And a bit to unpack but well worth mentioning: Ramsay Health Care (SAX:RHC) has had a bumpy old time of late, and today’s no exception. It called for a trading pause today after it received a letter from a consortium of financial investors led by KKR, about a conditional, non-binding, indicative proposal to acquire 100% of the shares in Ramsay by way of a scheme of arrangement.
It’s the second offer from KKR. The first one for $88 per share failed to proceed and was withdrawn on 26 August, with KKR “remaining committed” to a Plan B for 100% of the company at a value of $78.20 cash and approximately 0.22 Ramsay Santé shares for each Ramsay share in excess of 5,000 shares.
In the absence of the consortium being able to offer any improvement to that, Ramsay’s withdrawn from the talks, and it’s now trading down ~11.0% since open.
Time for a look at what’s happening around the world.
While not as nifty as Friday arvo’s top-shelf effort, Wall Street still managed to back it up on Monday with another positive run.
The S&P added +1.06%, the Dow shuffled it’s zimmer frame forward 0.71% and the Nasdaq punched out the dub, adding 1.27% because it can’t help but be a high achiever.
This morning, it was Christian’s turn to roll outta bed and report on what the US was up to, skulking about in the dark while the rest of us slept – and it turns out that US long and short bond yields spiked overnight, to 3.35% for the 10-year, and 3.55% for the 2-year.
All eyes will be on the latest read on US inflation, with the August data set to be released tonight, our time. This is the dataset that the US Fed is going to point to when it meets in September to talk interest rates.
But it’s almost a foregone conclusion at this point – it’s been a near-endless parade of big-mouthed American Men of Action and Finance over the past few weeks, all of them ultra-hawkish on a 75 basis point rise to the point where shutting them up has proven impossible.
Whether the US War on Inflation is winnable remains to be seen but if it’s anything like the rest of the wars the US seems to enjoy declaring, this one seems doomed to last longer than Vietnam, but with an even crappier soundtrack.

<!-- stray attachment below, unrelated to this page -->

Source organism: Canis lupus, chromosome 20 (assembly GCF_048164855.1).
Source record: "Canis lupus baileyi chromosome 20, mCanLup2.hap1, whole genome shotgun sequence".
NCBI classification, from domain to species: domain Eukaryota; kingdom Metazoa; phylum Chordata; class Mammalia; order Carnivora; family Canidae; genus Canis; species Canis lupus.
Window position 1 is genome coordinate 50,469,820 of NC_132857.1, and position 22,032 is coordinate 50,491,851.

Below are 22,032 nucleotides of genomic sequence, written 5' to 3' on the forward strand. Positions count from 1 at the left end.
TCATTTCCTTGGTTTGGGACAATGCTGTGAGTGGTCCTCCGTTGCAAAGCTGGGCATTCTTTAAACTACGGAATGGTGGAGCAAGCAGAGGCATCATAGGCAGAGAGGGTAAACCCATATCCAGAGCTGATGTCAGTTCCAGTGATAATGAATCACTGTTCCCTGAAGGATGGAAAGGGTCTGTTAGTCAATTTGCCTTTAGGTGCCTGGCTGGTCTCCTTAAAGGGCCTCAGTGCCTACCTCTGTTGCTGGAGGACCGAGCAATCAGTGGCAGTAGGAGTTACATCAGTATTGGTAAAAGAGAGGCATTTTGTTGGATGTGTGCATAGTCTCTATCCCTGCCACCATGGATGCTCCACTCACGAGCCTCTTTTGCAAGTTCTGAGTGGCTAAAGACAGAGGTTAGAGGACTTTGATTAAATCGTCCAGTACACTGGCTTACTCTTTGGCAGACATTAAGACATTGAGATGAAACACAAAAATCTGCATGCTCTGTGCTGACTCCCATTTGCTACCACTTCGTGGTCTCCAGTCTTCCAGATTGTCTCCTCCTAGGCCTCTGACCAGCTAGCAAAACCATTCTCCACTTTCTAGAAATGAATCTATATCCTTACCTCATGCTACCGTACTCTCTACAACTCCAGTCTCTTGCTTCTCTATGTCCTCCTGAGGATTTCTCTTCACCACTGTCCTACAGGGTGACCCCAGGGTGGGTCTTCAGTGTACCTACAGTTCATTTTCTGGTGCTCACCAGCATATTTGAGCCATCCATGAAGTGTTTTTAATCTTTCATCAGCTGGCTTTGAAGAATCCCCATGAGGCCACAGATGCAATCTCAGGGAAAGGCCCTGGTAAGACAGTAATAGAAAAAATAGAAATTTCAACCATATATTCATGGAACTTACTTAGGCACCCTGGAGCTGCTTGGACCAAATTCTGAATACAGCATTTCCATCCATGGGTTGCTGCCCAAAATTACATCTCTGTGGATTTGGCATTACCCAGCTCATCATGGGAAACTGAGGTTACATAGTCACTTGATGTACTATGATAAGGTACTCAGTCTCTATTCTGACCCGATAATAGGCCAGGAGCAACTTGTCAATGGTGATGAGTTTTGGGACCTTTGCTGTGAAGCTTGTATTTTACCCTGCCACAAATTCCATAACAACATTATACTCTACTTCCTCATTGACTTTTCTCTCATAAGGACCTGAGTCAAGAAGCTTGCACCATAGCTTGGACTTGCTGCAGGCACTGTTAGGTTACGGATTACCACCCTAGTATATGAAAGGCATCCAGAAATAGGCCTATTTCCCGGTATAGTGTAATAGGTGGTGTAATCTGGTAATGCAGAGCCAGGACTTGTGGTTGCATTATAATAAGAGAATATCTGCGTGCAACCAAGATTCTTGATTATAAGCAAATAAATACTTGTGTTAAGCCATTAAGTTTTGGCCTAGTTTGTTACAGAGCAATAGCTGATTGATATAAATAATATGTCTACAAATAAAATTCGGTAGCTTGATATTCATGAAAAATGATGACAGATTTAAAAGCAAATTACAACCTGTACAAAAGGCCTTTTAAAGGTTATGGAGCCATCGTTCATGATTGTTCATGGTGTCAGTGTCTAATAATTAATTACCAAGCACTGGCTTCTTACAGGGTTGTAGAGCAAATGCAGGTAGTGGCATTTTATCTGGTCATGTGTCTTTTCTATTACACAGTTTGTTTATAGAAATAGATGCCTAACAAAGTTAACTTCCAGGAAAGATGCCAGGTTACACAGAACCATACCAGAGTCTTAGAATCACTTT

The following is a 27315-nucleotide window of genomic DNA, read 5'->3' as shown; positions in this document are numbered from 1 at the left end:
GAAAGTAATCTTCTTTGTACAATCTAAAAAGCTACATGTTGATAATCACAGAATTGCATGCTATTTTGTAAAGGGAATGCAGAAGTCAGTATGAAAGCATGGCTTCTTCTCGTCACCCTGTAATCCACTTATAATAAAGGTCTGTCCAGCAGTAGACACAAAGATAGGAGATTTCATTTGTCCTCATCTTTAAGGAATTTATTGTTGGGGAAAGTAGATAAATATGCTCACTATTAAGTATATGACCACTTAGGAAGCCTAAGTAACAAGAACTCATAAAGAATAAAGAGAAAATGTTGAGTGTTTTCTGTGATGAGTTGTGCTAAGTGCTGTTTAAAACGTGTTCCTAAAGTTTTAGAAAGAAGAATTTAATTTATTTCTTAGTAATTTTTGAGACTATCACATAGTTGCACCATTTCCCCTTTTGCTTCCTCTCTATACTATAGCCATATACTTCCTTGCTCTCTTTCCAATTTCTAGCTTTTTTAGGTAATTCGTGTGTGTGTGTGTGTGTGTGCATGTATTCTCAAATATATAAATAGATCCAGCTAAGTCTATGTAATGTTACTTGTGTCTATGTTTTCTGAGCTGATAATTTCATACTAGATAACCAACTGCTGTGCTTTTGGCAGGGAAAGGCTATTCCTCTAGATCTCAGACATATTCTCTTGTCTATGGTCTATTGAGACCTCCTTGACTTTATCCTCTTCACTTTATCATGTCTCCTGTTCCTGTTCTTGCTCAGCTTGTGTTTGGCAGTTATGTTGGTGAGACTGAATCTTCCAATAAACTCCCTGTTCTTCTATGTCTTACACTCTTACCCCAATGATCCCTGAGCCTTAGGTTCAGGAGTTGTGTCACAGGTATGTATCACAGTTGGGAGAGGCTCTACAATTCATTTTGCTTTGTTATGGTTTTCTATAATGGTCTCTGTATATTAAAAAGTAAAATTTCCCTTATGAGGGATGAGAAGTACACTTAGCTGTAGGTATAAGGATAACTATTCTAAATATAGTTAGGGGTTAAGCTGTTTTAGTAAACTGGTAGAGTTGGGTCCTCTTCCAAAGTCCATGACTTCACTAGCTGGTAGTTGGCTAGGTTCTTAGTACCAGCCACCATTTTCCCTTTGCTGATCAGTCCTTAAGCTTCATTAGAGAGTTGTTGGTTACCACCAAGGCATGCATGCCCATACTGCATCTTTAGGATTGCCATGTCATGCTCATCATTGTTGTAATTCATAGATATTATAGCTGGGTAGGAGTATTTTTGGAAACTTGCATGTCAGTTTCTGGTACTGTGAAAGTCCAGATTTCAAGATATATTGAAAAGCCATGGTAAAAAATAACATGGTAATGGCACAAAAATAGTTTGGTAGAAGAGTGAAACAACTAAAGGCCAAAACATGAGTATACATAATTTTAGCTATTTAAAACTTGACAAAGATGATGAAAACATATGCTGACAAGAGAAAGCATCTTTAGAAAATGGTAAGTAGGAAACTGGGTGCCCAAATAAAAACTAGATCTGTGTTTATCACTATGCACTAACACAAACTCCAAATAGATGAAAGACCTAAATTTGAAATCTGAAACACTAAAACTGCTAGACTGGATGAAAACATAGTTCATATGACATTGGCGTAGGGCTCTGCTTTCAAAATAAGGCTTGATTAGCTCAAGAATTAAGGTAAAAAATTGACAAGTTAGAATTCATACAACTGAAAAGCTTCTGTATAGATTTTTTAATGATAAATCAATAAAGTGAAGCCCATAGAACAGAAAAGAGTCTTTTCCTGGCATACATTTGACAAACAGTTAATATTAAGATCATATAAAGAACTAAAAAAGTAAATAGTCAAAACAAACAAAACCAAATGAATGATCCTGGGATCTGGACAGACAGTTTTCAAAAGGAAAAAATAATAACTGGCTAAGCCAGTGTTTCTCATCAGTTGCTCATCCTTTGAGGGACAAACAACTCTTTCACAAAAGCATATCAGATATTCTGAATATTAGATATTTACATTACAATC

In Asia, Hong Kong and China came back to work today, bellies bulging with mooncake, to move lethargically into positive territory, Shanghai adding +0.14% and Hong Kong rising +0.56%, while Japan got in on the act as well, up +0.33%.
At the commodities desk, oil and gas are moving in the same directions as yesterday, with the gooey stuff down 0.76% and the smelly stuff up 1.75%.
Shiny things are also on the move, with gold (-0.41%) and silver (-1.36%) not having a happy Tuesday, while copper’s barely registered a blip, adding 0.1% before lunch.
In the Curious world of Crypto, something called Ravencoin is putting paid to its brooding Emo image, racking up huge gains because – apparently – that’s what all the cool Proof-of-Stake stuff is doing right now.
As always, Rob “Give the Poe Man a Break” Badman has all the rest of the news from that particular reality over at Mooners and Shakers.
Here are the best performing ASX small cap stocks for September 13 [intraday]:
Swipe or scroll to reveal full table. Click headings to sort:
It’s Materials stacked up top of the winners’ table this morning, and resting at the top is Critical Resources (ASX:CRR), rocketing off to a very handsome 38.0% gain on news that it’s bitten deep into thick, high-grade intercepts, with sections of exceptionally high-grade lithium oxide at Mavis Lake.
The numbers look like this:
Meanwhile Dalaroo Minerals has added several more Dollary-Doos to its Dollarmite Savings Account, climbing 19.0% this morning after yesterday’s news of multiple lead-zinc sulphide intersections first drill program at Browns in Gascoyne.
Those numbers look like this:
Here are the most-worst performing ASX small cap stocks for September 13 [intraday]:
Swipe or scroll to reveal full table. Click headings to sort: